PAINT IN YOUR MIND, IF YOU WILL, THE MOST picturesque scene you can conjure up of higher education at work. It may be your own past experience-or just the experience you dreamed of one day but never actually realized. Draw for yourself a magnificent campus (with plenty of ivy); a collection of brilliant, wonderfully educated, widely published (and sometimes slightly eccentric) faculty; just enough students to keep the student-teacher ratio at an enviably low 10:1; and a competent support staff roughly equal in number to the faculty to make sure the classrooms are always warm, the AV equipment is working, transcripts are accurately up-to-date, and the bills paid promptly on time.
And now, let me introduce you to World Journalism Institute.
For starters, you can take away the campus. World Journalism Institute occupies several basement rooms-part of a former warehouse where we slapped a little paint on the walls, some inexpensive carpet on the concrete floors, and some leftover fluorescent light fixtures on the ceilings. The heating and cooling system still doesn't work just right.
And for you to get an accurate picture of WJI, you can also take away the full-time faculty. There just aren't any. WJI has a terrific lineup of teachers-but no full-timers. And no tenure, either.
Please don't take away WJI's support staff. It includes just three people, one of whom is unpaid. The director's wife is an energetic volunteer. His assistant, Kim Collins, is a WJI graduate.
No campus, no resident faculty, just a tiny staff. What kind of school is this?
Ah, but the students. I knew a school headmaster once who always said things would be just great if only he could do away with the students. Not at WJI! World Journalism Institute is all about the students. They come-about 100 strong this year-from diverse settings all over the country. Here's what they bring with them: a Christian commitment, at least a year or two in journalism studies in the college where they're enrolled, and a passion to change the course of typical American journalism. For all of them, WJI is like a highly focused, intense boot camp to sort out a cadre ready to take on the hard stuff.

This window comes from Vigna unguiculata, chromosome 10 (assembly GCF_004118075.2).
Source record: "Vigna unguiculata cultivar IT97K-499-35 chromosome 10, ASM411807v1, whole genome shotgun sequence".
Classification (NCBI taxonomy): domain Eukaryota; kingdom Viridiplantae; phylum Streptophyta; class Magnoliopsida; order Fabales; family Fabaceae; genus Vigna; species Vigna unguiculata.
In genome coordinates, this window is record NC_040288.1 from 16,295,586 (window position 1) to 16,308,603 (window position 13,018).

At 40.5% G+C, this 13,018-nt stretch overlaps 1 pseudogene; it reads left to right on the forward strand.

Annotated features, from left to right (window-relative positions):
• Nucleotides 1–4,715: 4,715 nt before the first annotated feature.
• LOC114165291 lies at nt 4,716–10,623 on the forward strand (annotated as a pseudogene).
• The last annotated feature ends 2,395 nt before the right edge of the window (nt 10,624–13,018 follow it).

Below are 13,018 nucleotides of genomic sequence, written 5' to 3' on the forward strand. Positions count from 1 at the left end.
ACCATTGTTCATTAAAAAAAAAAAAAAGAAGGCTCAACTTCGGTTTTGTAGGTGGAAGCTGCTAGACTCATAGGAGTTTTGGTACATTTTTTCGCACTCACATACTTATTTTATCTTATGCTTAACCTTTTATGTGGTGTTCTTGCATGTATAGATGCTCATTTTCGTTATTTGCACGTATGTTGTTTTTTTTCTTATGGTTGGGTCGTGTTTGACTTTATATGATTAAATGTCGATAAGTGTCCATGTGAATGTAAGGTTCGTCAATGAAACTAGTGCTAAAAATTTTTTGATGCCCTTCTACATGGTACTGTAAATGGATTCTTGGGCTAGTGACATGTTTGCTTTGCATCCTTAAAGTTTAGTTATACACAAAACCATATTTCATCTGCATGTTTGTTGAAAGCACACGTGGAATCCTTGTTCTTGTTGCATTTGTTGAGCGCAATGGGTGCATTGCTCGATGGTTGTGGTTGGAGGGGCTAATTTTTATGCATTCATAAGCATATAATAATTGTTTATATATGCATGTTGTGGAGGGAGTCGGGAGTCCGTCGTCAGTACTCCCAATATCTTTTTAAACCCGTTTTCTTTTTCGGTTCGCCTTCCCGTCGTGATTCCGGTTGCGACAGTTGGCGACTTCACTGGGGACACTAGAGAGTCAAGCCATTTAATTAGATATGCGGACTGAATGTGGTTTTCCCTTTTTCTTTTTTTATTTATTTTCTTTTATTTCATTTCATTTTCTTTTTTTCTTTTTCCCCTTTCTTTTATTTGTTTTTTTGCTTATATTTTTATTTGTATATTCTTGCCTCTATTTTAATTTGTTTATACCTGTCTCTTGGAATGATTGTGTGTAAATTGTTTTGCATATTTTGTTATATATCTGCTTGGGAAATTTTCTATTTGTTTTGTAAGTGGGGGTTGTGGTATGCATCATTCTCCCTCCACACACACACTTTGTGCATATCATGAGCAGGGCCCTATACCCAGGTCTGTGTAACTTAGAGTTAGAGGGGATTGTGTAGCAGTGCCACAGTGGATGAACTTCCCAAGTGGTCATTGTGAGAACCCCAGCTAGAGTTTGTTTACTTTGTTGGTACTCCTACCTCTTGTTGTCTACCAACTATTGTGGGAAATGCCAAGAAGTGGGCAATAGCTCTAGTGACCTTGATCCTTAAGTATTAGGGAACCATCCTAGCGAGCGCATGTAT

The "hard stuff" means getting ready to go out into the war zone of American journalism-especially into the daily newspapers of America where secularism, liberalism, and political correctness rule supreme. WJI is here to help the very best of those 100 students who show up each year equip themselves to perform on the terms demanded "out there," but to do so with some gutsy inner equipment of unusual design. It's a lean and mean approach-and it's working.
Credit for WJI's design and unique approach belongs to the school's director, Robert Case-who also makes up 50 percent of the institute's paid staff. Since helping launch WJI in the summer of 1999, Mr. Case has relentlessly sought out what qualifications a young person needs to stand a chance of getting hired by a typical daily newspaper today. And then he has honed the program of WJI to help young men and women develop precisely those credentials.
To do WJI's teaching, Mr. Case has recruited the part-time services of three categories of professionals: From the staff of WORLD magazine itself (and other publications), he regularly uses a dozen creative folks who are not just good journalists, but good teachers as well. From academia, he has discovered a number of Christians (like scholar-writer Nancy Pearcey) who teach in both secular and Christian institutions. And from the profession itself, he has located top journalists from some of the premier newspapers of America.
In three-week courses in New York, Washington, Los Angeles, and other sites, Mr. Case's curriculum helps shape the thinking of his students so that, when they finish, they know both what their secular employers will expect and what it will take to carry a telling Christian influence into those positions. Paid internships and a graduate-level course with WORLD's Marvin Olasky wait for the top performers. And the possibility of someday writing for WORLD itself is high motivation for some of the students. Priya Abraham and John Dawson, both WJI products, write regularly for WORLD.
It's a high-efficiency model. Mr. Case can already point to more than two dozen of his graduates with their bylines appearing regularly in mainstream newspapers, including some with national distribution.
Yet as efficient as it is, WJI takes significant gifts from people like you to operate. Mr. Case and I would like to find 100 people who will commit to giving $5,000 annually for this important project-one donor for each student. Several folks are already giving at that level. But until we find our 100, we need a few with extra commitment to give even bigger amounts, and quite a few to give smaller gifts. Every gift is tax deductible. There's an envelope stuck in this week's WORLD to make it a little easier for you to support someone preparing to do something that's very hard.